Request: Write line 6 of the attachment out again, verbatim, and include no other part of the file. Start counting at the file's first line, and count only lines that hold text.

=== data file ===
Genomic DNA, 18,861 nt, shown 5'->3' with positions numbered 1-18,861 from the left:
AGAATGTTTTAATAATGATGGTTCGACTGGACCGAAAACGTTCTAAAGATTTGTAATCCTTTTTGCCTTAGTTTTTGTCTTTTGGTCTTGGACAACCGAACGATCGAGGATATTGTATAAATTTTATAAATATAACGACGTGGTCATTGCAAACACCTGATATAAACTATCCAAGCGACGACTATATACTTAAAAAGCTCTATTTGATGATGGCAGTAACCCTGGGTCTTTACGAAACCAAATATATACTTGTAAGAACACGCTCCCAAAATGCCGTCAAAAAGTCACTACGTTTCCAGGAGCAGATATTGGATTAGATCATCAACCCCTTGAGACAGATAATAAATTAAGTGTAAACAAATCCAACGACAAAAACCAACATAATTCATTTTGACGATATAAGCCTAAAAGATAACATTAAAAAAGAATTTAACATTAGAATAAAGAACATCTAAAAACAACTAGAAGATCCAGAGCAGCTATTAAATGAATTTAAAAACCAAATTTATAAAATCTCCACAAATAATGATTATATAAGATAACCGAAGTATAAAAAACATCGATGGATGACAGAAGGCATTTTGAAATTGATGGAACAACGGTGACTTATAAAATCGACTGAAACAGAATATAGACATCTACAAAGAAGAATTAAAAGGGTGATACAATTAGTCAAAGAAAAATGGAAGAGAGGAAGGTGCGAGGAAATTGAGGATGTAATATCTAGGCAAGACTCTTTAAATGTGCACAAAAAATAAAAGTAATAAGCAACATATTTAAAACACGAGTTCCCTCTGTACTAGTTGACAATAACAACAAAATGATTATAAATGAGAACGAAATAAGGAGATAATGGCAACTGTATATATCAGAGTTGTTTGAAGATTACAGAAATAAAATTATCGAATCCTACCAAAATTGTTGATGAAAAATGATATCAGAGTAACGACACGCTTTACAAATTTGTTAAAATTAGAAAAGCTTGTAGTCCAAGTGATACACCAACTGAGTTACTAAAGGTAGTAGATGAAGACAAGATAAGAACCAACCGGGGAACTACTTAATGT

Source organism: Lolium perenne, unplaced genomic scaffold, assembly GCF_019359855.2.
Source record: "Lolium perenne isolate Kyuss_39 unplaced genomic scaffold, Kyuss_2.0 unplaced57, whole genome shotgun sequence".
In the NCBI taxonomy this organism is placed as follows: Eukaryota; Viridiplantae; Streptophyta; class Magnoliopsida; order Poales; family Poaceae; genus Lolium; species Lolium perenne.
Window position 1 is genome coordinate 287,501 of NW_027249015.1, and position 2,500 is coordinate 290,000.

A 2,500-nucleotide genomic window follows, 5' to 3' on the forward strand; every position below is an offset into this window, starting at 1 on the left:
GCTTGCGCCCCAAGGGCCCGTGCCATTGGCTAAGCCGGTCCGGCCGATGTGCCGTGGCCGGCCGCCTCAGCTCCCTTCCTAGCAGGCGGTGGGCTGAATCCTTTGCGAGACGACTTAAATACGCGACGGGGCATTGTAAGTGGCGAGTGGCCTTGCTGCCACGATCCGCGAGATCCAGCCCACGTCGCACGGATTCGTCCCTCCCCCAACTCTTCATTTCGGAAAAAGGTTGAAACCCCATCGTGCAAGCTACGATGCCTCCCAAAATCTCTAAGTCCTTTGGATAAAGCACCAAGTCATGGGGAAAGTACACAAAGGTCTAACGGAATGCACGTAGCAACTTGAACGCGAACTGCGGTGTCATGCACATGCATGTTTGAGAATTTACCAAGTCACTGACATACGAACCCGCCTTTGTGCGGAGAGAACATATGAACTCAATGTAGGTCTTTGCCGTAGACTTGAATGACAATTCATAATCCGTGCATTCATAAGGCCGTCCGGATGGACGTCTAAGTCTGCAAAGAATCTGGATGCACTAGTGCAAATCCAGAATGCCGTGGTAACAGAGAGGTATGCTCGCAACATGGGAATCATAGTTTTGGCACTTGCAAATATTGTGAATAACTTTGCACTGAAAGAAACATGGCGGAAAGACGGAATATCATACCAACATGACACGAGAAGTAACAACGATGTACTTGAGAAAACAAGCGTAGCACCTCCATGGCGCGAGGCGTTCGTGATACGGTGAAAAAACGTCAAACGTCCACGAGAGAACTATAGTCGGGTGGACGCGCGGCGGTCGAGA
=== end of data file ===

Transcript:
Window position 1 is genome coordinate 287,501 of NW_027249015.1, and position 2,500 is coordinate 290,000.